The basic idea of having an idea is that something has to change.  You are either creating a new product, modifying an existing one, proposing a change to a process, or some other change.  Even if your idea is the best thing ever invented, it’s the best thing since sliced bread, it’s still going to require someone to change.  And people are not that open to change no matter how great your idea is.  So when you and your idea come before someone that doesn’t want to change, you are starting off with a significant disadvantage.  As more organizations embrace change, no matter how uncomfortable it is, they create organizations and tools that allow for ideas to be submitted, to be reviewed, to be approved, to be validated, to be put into the market.  They look for those catalysts of change.  Old, stodgy organizations resist change and avoid enabling change to find any traction within the organization.  They in fact will spend an inordinate amount of time simply building roadblocks.  They’ll put in laborious processes, they’ll put in levels of management, they’ll put lots of things in place in order to prevent new ideas from coming in to the organization.  Now, since most of us don’t work for those types of organizations, the success of an idea falls on how well we do with our pitch.  Now keep in mind the better the pitch, the more likely we will be in finding an executive who will sponsor your idea. What are the steps to creating a killer pitch?  One, make sure your idea is ready.  The most common mistake I see is that people are pitching the idea too early in the process.  Some people get so wrapped in the early concept they spend all their time telling everyone how great their idea is well before they’ve thought through all the issues, the questions, the challenges that that idea is going to face.  Some of the people in this category get vocal about how, quote, management doesn’t get it.  How if management had half a brain they would be all over this idea.  Management gets it.  You haven’t put in the homework to have an idea that is far enough along.  You’re pitching the idea way too soon.  Have you thought through the entire lifecycle of that product? Have you thought through what are all the risks and issues that this product is going to have?  Have you thought about the competition?  Have you thought about the amount of investment?  The amount of return, the size of the market?  In many cases it’s all about the idea that this thing is going to be better, faster, cooler, but you haven’t thought through all of the other issues around the idea.  Don’t skimp on the homework.  Put the time in before you start thinking about the pitch.  Second, how big is your idea?  The bigger the idea, the more time, effort, and homework you’ll need to put in and invest in creating the pitch.  Some possible idea scopes, just to give you a feeling for the range, include first of all maybe some minor tweak to an existing product or service.  Maybe not a lot of homework, maybe it’s an idea that you can pitch and it’s easily grasped by the person on either side because they’re familiar with the product.  Two, a major new area in your core business.  So you’ve got a core of your business that you’re serving today whether it be your product, geography, customer segments, however you define core, but maybe it’s a major area.  That’s going to require a little bit more work.  What about taking your core business into logical adjacency, into a new market by customer segment, a new geography, whatever it is, but now you’re going to take that business into an adjacency where it doesn’t exist today.  That requires a little bit more homework on preparing for the pitch.  Next, what about an idea for an entirely new product or service?  No new product and, no, it’s not a product that you have today since it’s an entirely new area, it’s into not an adjacency but a totally new segment whether it be customer segment or geography.  But totally a new idea.  In this case, the homework and time that you’ve got to put into creating the pitch now is even higher.  And then what about if you want to actually propose a directional or philosophical change for the organization?  You want the business to go in an entirely new and different area, someplace it hasn’t even thought of.  Now you’re into kind of what I would call the stratosphere of homework and effort that’s going to be required in order to develop that pitch.  Now once you’ve identified the scope for your idea, you need to find someone in your organization who has successfully made a pitch internally to your organization with the same scope.  Now, if you’re the first person doing this within your organization, you’ve got a huge hurdle.  In that case, you need to find someone outside your organization who has developed a pitch whether that be for raising money or to their management team that had a similar scope and understand how they structured and what things they learned from delivering that pitch.  Now in some cases I wish there was a great book on this; I have not found it.  The best way is is to find people who have delivered similar scaled pitches to the organization, whether it’s inside your organization, or somebody outside that had a similar scope.  Now the key here is you understand what went right and what they would suggest the change is, you need to solicit them for it as a mentor to you through the process.  Now the process is challenging, the process is going to be hard.  You risk rejection, having this mentor in your corner can be a huge help.  Three, understand how decisions are made.  It’s key that you understand how the decisions are made within your organization.  Is this something that you control?  Is is somebody that’s a peer of yours within the organization that they can control the decision?  Is it your boss?  Is it somebody else’s boss?  Is it somebody else in the organization who you’ve never met?  Or, the ultimate problem is that you don’t know who will make the decision or how the decisions are made.  It’s not just about who has the power to approve your idea, but you also have to identify and understand influencers.  These are key advisors who may not be in the decision path, but who can either support or kill your idea, and you need to go find these influencers and have them understand your idea and your pitch.  Now if there is an existing process to submit and gain approval for ideas, then follow it, but be careful.  You’ll need to be aware of the unwritten reviews or steps that can derail your idea from getting approved.  For example, maybe there’s already been three ideas submitted around a particular subject and the subject that you are pitching.  And management is just hesitant to support one more idea.  You may have a great idea but now you’ve hit the wall.  So you need to u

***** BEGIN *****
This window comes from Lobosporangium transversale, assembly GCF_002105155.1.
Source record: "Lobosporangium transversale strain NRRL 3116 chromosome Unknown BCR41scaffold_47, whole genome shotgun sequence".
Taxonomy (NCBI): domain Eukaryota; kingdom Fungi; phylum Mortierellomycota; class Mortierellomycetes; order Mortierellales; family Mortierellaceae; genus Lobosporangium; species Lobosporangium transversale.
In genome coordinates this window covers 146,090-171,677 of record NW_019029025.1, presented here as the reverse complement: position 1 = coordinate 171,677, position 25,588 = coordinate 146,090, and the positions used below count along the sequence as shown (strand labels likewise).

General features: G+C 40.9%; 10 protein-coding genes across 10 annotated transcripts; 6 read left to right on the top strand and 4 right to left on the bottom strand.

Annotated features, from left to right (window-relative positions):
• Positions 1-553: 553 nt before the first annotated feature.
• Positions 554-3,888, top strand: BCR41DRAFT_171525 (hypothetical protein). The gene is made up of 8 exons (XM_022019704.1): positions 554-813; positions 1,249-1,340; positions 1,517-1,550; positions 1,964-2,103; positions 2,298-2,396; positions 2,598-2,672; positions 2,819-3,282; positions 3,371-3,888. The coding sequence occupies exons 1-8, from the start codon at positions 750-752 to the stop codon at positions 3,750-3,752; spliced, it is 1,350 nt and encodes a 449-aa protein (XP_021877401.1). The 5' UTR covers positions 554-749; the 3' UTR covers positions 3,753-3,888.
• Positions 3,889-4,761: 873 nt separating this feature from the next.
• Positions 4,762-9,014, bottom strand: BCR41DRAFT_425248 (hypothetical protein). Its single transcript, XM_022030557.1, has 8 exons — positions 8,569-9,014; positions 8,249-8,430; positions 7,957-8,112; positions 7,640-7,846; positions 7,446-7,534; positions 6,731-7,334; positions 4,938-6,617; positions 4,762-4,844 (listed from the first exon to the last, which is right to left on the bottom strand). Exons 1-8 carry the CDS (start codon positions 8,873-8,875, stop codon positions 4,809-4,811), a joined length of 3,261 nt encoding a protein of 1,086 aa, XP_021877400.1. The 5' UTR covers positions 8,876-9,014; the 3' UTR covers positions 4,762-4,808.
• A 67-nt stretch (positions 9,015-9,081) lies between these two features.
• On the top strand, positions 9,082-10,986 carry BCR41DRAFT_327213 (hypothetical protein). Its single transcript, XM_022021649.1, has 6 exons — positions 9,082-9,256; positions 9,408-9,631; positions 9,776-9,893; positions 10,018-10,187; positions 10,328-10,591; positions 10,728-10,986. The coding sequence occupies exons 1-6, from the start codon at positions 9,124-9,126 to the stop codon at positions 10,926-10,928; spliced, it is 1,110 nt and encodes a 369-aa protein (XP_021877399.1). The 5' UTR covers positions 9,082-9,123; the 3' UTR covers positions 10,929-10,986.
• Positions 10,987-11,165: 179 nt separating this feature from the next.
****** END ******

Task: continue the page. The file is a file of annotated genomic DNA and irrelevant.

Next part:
nderstand these subtleties, these unwritten reviews or steps or thinking processes that management is using when they’re looking for these ideas.  Four, work from their perspective.  Put yourself in the shoes of the person or persons who will hear your pitch. What is their perspective?  What is their background, are they technical?  Can you be technical in your presentation, or, maybe they come from a sales background and you need to be less technical in your pitching.  What in their history defines how they will look at your idea?  Are they ones that have successfully pitched ideas and that’s how their career advanced?  Or has their entire career been at avoiding new ideas?  And so therefore you’re going to have your work really cut out for you.  One thing to understand is how many unsolicited pitches do they review.  If the person they’ll be pitching you is involved in this area and it’s part of their just day-to-day job, they will see lots of pitches.  In this case, you need to stand out.  In my case, I see literally hundreds of pitches and pretty soon they all start looking and sounding the same.  You need to be different, you need to stand out, you need to be respectful of who it is you’re pitching to.  Don’t get the idea that you can go in there and commandeer the majority of their time, that they’re going to dedicate a half a day out of their schedule to hear your one idea.  Be respectful of their time and be different when you’re pitching your idea.  Five, spend the time structuring the pitch.  Don’t just come in and shoot from the hip or come in on a white board and try to draw something out in order just to get your ideas across.  Spend the time, structure your pitch.  So for all pitches think in threes.  What am I talking about?  First off, think of three levels of depth for your pitch.  You need to come up with a five-second pitch, a five-minute pitch, and a 30-minute pitch.  Now I’ll talk about that here in a second.  Secondly, follow the three presentation rules.  Ten, 20, 30 for your 30-minute presentation.  So the rules are 10-20-30 for your 30-minute presentation and I’ll talk about what I mean by 10, 20 and 30.  So let’s give some details here.  Let’s talk about depth first.  The levels of depth allow you to deliver your pitch whenever the time is right because you never know when the time is right.  You don’t know when you’re going to find yourself standing in line at the elevator or you’re going to find yourself walking down the hallway with a key executive.  So you need to have these different depths of pitches ready and handy in order to deliver your pitch when the time is right.  Each should be built in support of the others so they’re not stand-alone, they’re not a separate five-second, five minute and 30-minute pitch.  You need to build them up so they actually support each other.  Now the one that gives the most trouble is the five-second pitch.  Now when I’ve talked about the five-second pitch with people even on my team, many believe that a five-second pitch cannot be created, there’s no such thing as a five-second pitch.  Wrong.  And in fact a five-second pitch in some cases can be the most critical because it’s going to be the hook that’s going to give that executive, or pique that executive’s interest to the point where they’ll take the meeting and they’ll listen to your idea.  So, here are some examples of the five-second pitch.  So, if you, in your case if you’re day-to-day job or your ideas are around such things as, oh, I don’t know, developing an artificial intelligence based computer firewall.  Sounds cool.  Sounds complex.  What’s the five-second pitch?  Well, the five-second pitch is basically it makes your PC more secure.  That’s all the person needs to know.  They don’t need to know about the history of artificial intelligence or computer firewalls but that you’ve found a better way to make your PC more secure.  Let’s go back to something even more fundamental; let’s say it’s your business inventing light bulbs.  What’s the five-second pitch?  In this case the five-second pitch is it’s a way to make light from electricity.  You can create the five-second pitch and the five-second pitch is actually extremely critical to get that hook in order to get that person or that executive to listen to the rest of your idea.  Now, the five-minute and 30-minute version of the pitch are supported by what is used in the five-second pitch, so I typically suggest people to come up with a five-second pitch first if they can.  If not, work on the five-minute pitch and then go back to creating the five-second pitch.  Now you’re going to jump back and forth across all three, but it’s key to make sure that they are all supportive of each other.  Now depending on the format of your presentation, you may in fact deliver both or all three of the five-second, five-minute and 30-minute pitch at the same time.  So the five-second sets the context early in the pitch – what is it you’re doing?  The five-minute gives the framework of the problem, the why and the approach, how.  Then the 30-minute pitch provides the detail of what results you’ll deliver with the right support and the right resources that you’re asking for.  So again the five-second sets the context early as to what, the five-minute gives the framework of the problem, the why and the approach.  The 30-minute provides the detail of what results you will deliver with the right support and the right resources.  Now what I mean by the 10, 20 and 30 Rule that I talked about earlier?  Now the 10, 20 and 30 Rule comes from Guy Kawasaki who is actually one of the very first Apple evangelists and who has written many books and I’ve actually talked about his books and some of his books are available on the Killer Innovations Tool Kit site.  And basically what Guy is talking about in this 10, 20 and 30 Rule is fundamentally rule number one, 10, no more than 10 slides in your entire pitch.  Second, 20 – last no more than 20 minutes.  Leave time for Q&A and discussions.  In my case nobody ever leaves time for the Q&A.  A 30-minute presentation and coming to you with 45 slides, you leave no time for questions, you don’t even get through your entire slide deck, there’s not enough time for questions.  Questions can’t be answered; you’ve lost the opportunity to win the pitch.  And last but not least, no less than a 30-point font.  Many of you just are cringing at that thought but in many cases, the slides come in with way too much text, text that could never be read, never could be understood and you obviously don’t understand your pitch well enough.  So again follow the 10-20-30 Rule.  No more than 10 slides, last no more than 20 minutes, no less than a 30-point font.  This will force you to be disciplined on pitching your idea because if you can get down to this 10, 20 and 30 Rule and have a five-second pitch, five-minute, 30-minute pitch, you are going to have a killer pitch just from the standpoint of this is going to force you to really think through your idea and how your idea applies.  Now, a quick point on what should be presented in the pitch.  So what are the areas that you need to cover in the pitch and I’m just going to cover this quickly, I’m not going to go into detail, many of you are going to have this as background, but I just want to include it in the list here.  One, define the problem.  Two, define your solution.  Three, define the business model.  Four, define the underlying magic.  Whatever it is, the secret sauce of the idea that you’ve come up with.  Five, define the marketing and sales the go to market.  Six, define the competition, and there’s always competition.  Don’t ever go into a pitch and say that there is no such thing as